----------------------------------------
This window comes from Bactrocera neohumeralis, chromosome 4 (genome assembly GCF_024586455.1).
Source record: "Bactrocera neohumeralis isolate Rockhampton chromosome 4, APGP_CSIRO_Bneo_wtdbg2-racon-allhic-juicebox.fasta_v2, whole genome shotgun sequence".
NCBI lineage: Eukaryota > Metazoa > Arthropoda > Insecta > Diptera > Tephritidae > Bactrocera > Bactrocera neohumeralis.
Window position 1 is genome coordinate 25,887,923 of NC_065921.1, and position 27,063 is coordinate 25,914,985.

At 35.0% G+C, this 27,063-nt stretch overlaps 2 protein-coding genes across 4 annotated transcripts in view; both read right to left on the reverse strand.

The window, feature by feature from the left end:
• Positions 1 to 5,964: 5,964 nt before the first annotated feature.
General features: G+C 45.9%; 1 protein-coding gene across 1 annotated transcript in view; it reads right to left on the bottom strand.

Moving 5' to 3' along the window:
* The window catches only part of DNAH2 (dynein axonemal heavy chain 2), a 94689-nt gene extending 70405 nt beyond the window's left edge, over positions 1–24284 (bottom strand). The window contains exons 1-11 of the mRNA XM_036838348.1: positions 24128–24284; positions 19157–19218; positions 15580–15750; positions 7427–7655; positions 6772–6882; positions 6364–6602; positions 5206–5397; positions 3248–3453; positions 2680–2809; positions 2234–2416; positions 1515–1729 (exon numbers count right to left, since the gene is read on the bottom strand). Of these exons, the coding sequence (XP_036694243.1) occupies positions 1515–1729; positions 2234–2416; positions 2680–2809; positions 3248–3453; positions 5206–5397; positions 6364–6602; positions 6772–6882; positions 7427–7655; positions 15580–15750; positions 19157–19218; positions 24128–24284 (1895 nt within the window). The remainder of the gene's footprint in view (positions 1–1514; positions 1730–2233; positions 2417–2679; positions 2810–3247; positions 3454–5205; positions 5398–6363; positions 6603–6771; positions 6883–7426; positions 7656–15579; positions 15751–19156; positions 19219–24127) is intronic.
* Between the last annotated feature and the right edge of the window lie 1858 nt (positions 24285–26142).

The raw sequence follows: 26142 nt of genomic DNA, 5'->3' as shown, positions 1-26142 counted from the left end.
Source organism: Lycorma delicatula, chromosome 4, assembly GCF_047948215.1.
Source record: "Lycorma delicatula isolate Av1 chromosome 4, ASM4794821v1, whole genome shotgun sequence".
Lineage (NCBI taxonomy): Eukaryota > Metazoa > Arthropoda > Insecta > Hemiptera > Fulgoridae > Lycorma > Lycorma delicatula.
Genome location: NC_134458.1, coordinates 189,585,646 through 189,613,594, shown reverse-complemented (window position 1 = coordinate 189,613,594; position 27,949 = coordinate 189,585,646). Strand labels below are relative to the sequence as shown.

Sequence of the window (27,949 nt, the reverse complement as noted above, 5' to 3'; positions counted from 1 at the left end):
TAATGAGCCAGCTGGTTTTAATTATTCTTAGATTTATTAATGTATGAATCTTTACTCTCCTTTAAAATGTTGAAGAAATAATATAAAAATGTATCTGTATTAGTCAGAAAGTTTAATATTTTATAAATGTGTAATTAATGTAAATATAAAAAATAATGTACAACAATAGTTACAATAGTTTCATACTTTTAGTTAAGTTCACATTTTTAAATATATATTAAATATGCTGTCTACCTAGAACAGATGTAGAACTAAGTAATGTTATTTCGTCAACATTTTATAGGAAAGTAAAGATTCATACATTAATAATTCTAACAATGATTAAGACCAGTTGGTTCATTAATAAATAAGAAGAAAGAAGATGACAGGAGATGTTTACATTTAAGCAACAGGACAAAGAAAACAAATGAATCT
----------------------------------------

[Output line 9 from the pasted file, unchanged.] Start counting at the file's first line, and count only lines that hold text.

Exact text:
Moving 5' to 3' along the window: